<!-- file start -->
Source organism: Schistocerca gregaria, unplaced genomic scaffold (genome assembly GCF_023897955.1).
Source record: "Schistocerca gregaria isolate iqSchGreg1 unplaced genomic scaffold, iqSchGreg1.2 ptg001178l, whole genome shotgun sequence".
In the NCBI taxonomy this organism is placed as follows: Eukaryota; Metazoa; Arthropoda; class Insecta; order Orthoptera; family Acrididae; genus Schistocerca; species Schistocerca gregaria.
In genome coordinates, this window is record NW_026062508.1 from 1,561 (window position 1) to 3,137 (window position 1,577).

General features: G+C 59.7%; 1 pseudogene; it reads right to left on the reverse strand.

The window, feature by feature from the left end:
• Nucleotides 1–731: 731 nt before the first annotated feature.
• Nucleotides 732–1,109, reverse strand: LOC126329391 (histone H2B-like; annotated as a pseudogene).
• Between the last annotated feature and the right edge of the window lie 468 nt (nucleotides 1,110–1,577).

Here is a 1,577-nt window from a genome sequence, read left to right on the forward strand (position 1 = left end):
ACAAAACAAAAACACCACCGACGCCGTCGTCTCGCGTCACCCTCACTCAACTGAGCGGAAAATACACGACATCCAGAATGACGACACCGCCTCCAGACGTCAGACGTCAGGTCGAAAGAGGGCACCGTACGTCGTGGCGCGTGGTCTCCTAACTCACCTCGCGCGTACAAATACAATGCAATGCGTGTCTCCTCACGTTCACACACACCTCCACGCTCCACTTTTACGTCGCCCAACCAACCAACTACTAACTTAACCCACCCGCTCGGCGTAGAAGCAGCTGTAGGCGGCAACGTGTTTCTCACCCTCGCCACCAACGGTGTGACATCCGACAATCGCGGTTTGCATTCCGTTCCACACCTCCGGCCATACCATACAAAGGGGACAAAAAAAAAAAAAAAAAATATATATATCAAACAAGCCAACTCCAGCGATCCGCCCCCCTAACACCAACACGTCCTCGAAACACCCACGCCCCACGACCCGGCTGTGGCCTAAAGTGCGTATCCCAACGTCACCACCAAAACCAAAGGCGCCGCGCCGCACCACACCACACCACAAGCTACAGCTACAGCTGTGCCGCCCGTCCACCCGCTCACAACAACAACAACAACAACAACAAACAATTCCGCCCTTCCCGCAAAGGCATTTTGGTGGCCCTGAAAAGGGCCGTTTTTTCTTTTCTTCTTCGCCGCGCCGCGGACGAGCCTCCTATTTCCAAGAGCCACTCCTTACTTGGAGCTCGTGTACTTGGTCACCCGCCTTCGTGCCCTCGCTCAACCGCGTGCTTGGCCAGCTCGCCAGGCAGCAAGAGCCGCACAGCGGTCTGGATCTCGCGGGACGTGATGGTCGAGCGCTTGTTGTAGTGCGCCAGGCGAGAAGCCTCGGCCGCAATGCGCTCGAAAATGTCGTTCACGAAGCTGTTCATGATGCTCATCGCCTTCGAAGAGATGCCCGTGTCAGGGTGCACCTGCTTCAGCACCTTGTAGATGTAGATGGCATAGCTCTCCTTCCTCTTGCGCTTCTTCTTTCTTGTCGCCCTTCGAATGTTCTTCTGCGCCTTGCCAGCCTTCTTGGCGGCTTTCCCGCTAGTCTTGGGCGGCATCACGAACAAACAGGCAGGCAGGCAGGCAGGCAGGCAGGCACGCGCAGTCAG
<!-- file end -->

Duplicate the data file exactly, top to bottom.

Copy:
Source organism: Schistocerca gregaria, unplaced genomic scaffold (genome assembly GCF_023897955.1).
Source record: "Schistocerca gregaria isolate iqSchGreg1 unplaced genomic scaffold, iqSchGreg1.2 ptg001178l, whole genome shotgun sequence".
In the NCBI taxonomy this organism is placed as follows: Eukaryota; Metazoa; Arthropoda; class Insecta; order Orthoptera; family Acrididae; genus Schistocerca; species Schistocerca gregaria.
In genome coordinates, this window is record NW_026062508.1 from 1,561 (window position 1) to 3,137 (window position 1,577).

General features: G+C 59.7%; 1 pseudogene; it reads right to left on the reverse strand.

The window, feature by feature from the left end:
• Nucleotides 1–731: 731 nt before the first annotated feature.
• Nucleotides 732–1,109, reverse strand: LOC126329391 (histone H2B-like; annotated as a pseudogene).
• Between the last annotated feature and the right edge of the window lie 468 nt (nucleotides 1,110–1,577).

Here is a 1,577-nt window from a genome sequence, read left to right on the forward strand (position 1 = left end):
ACAAAACAAAAACACCACCGACGCCGTCGTCTCGCGTCACCCTCACTCAACTGAGCGGAAAATACACGACATCCAGAATGACGACACCGCCTCCAGACGTCAGACGTCAGGTCGAAAGAGGGCACCGTACGTCGTGGCGCGTGGTCTCCTAACTCACCTCGCGCGTACAAATACAATGCAATGCGTGTCTCCTCACGTTCACACACACCTCCACGCTCCACTTTTACGTCGCCCAACCAACCAACTACTAACTTAACCCACCCGCTCGGCGTAGAAGCAGCTGTAGGCGGCAACGTGTTTCTCACCCTCGCCACCAACGGTGTGACATCCGACAATCGCGGTTTGCATTCCGTTCCACACCTCCGGCCATACCATACAAAGGGGACAAAAAAAAAAAAAAAAAATATATATATCAAACAAGCCAACTCCAGCGATCCGCCCCCCTAACACCAACACGTCCTCGAAACACCCACGCCCCACGACCCGGCTGTGGCCTAAAGTGCGTATCCCAACGTCACCACCAAAACCAAAGGCGCCGCGCCGCACCACACCACACCACAAGCTACAGCTACAGCTGTGCCGCCCGTCCACCCGCTCACAACAACAACAACAACAACAACAAACAATTCCGCCCTTCCCGCAAAGGCATTTTGGTGGCCCTGAAAAGGGCCGTTTTTTCTTTTCTTCTTCGCCGCGCCGCGGACGAGCCTCCTATTTCCAAGAGCCACTCCTTACTTGGAGCTCGTGTACTTGGTCACCCGCCTTCGTGCCCTCGCTCAACCGCGTGCTTGGCCAGCTCGCCAGGCAGCAAGAGCCGCACAGCGGTCTGGATCTCGCGGGACGTGATGGTCGAGCGCTTGTTGTAGTGCGCCAGGCGAGAAGCCTCGGCCGCAATGCGCTCGAAAATGTCGTTCACGAAGCTGTTCATGATGCTCATCGCCTTCGAAGAGATGCCCGTGTCAGGGTGCACCTGCTTCAGCACCTTGTAGATGTAGATGGCATAGCTCTCCTTCCTCTTGCGCTTCTTCTTTCTTGTCGCCCTTCGAATGTTCTTCTGCGCCTTGCCAGCCTTCTTGGCGGCTTTCCCGCTAGTCTTGGGCGGCATCACGAACAAACAGGCAGGCAGGCAGGCAGGCAGGCAGGCACGCGCAGTCAG